— With No Debt and Rapid Growth, Melaleuca’s New Facilities Signals Melaleuca’s Expectation of a Bright Future —
IDAHO FALLS, Idaho – Dec. 11, 2012 – Melaleuca: The Wellness Company®, a manufacturer of 350 health, household and wellness products, unveiled plans for a new 371,000-square-foot home office. The new facility will house all of Melaleuca’s international and domestic operations except for manufacturing and distribution. The new facility is the most recent facility to be added to Melaleuca’s 195-acre campus west of Exit 113 on St. John’s Road. The new facility will cover 43 acres of the 195-acre campus.
The company long ago outgrew its current home office on 3910 South Yellowstone. Currently many of Melaleuca’s operations are located in various buildings in Idaho Falls. The company has outgrown all of those facilities. The new facility will allow Melaleuca to bring all of those operations into one facility.
The new facility will house all of Melaleuca’s international operations plus marketing, human resources, business development, IT development, data processing, web development, regional management, finance, accounting, administration, research and development, video studios, event center and a 500-person call center. Melaleuca expects the new building to be ready by spring of 2014.
The facility will also house Melaleuca’s employee services including a day care center, employee workout gym, employee restaurant, and an employee concierge service center.
Event center available for public use
The 17,000 square foot event center will be Southeast Idaho’s largest event facility and accommodate meetings for over 900 people and will be available for other companies to use for corporate events.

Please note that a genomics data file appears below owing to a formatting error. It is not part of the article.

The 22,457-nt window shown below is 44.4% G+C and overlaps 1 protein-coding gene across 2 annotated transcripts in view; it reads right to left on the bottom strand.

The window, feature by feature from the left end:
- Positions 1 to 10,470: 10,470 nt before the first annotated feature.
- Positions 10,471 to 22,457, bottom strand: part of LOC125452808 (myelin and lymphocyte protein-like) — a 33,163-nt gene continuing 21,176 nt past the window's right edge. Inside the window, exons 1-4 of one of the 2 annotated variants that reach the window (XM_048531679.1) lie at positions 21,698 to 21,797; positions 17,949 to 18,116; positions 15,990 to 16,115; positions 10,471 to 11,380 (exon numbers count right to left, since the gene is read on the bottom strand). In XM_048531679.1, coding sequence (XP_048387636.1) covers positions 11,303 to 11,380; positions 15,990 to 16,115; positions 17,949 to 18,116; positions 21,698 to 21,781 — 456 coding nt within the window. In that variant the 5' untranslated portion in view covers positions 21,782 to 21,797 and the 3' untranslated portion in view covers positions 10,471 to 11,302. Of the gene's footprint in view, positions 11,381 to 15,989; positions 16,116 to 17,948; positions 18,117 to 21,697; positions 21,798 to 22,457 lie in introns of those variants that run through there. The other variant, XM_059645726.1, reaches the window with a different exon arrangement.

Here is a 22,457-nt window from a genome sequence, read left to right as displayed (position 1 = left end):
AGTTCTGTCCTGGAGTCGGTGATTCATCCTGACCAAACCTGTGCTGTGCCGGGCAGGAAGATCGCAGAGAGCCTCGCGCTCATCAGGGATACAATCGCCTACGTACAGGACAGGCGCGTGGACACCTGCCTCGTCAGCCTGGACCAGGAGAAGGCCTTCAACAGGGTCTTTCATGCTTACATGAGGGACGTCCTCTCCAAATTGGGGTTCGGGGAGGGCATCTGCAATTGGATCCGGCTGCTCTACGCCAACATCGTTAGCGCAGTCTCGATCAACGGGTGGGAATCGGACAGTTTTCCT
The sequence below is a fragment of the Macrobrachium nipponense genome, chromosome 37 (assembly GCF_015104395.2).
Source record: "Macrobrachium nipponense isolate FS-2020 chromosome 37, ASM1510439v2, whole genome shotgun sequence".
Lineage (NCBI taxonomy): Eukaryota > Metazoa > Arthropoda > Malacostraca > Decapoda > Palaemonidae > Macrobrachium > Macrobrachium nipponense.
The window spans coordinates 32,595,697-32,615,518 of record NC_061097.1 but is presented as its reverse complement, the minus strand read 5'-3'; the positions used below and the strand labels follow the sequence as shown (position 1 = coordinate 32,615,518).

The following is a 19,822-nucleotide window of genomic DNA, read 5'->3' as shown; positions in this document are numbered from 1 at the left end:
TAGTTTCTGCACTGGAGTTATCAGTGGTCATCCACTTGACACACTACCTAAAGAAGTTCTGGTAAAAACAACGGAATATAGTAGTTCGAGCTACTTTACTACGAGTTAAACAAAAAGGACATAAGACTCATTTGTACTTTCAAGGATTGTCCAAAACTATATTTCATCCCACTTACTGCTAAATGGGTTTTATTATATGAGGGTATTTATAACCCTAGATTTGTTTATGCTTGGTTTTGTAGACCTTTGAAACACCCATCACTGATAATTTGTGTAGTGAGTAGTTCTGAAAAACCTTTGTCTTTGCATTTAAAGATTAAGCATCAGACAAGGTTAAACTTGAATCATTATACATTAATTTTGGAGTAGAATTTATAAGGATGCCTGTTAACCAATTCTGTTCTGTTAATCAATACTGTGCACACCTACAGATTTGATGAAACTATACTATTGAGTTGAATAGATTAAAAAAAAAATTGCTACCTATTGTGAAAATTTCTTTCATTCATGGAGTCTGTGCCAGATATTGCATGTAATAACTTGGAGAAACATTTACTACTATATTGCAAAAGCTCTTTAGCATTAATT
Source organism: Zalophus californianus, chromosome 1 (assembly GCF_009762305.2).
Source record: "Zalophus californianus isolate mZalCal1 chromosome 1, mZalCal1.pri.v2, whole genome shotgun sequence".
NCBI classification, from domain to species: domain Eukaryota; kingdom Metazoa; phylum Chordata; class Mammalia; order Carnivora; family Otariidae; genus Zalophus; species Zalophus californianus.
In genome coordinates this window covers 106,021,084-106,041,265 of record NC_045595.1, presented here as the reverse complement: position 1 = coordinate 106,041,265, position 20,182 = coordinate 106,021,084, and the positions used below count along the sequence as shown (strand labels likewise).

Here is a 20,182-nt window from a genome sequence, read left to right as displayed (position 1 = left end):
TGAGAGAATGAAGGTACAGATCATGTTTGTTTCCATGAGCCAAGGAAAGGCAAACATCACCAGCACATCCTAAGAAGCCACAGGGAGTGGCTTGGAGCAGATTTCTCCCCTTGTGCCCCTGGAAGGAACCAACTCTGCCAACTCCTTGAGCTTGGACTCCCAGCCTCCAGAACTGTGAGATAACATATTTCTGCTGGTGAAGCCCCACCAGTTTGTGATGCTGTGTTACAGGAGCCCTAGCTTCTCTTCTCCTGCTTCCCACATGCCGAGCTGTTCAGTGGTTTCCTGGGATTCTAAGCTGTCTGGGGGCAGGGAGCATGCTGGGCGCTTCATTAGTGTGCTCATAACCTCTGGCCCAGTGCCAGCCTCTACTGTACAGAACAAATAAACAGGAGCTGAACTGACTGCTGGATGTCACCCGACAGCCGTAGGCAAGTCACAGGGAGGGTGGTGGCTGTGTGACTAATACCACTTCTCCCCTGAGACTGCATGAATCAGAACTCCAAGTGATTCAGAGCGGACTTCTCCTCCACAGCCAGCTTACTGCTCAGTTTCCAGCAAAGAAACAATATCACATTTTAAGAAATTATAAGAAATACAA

Change in direction
The new facility is a change in direction from Melaleuca’s building strategies over the last 27 years. Traditionally, Melaleuca has purchased and remodeled vacant facilities throughout the cities of Idaho Falls and Rexburg. Melaleuca has renovated a number of old, vacant, buildings, including:
• The old S&H Green Stamp Building on Broadway in Idaho Falls
• The old Penney’s Building in Idaho Falls
• The old Weyerhaeuser building in Idaho Falls
• The old Ziggy’s Hardware store in Idaho Falls
• The old City Sewer and Water building in Idaho Falls (was still in use and not vacant)
• The old Broulim’s grocery store in Rexburg
• The old Diet Center building in Rexburg
More to come
The new Corporate Office facility is only one of several new facilities to be built on Melaleuca’s 195-acre campus. Over the next several years new manufacturing facilities will also be built on the campus.
Expanding sewer facilities
Melaleuca has donated over $2.3 million to the Eastern Idaho Regional Waste Water Authority Public Improvement Project, which facilitated the expansion of the Shelly sewer system bringing the sewer system from Shelley to Exit 113 and the surrounding area. Melaleuca expects a great deal of expansion in this area over the next several years.
No debt philosophy
Melaleuca will pay cash for the new facility. Melaleuca has always had a philosophy of not taking on debt.
“My father taught me to always stay out of debt,” Melaleuca CEO Frank VanderSloot said. “We don’t buy or build anything until we can afford to pay cash for it. As a company, we’ve been frugal in our business decisions. We’ve been fortunate to be able to operate without any debt. We own all of our facilities and manufacturing plants along with our equipment, computers and furniture. We feel that that protects us from any financial problems in the future.”
VanderSloot jokes about having a $1 billion business operating out of an old hardware store. His only regret is that he will not be able to tell that story in the new facility.
Using local contractors
Melaleuca’s philosophy is to always buy locally when possible. Wherever possible, Melaleuca has awarded construction work to local companies, keeping the money in Southeast Idaho. This includes mechanical, electrical, plumbing, excavation, drywall, bricklayers, concrete development, steel formation and more. The general contractor is Bateman-Hall from Idaho Falls and the civil engineer is Harper-Leavitt Engineering from Idaho Falls. HKS Architects from Salt Lake City is the project architect.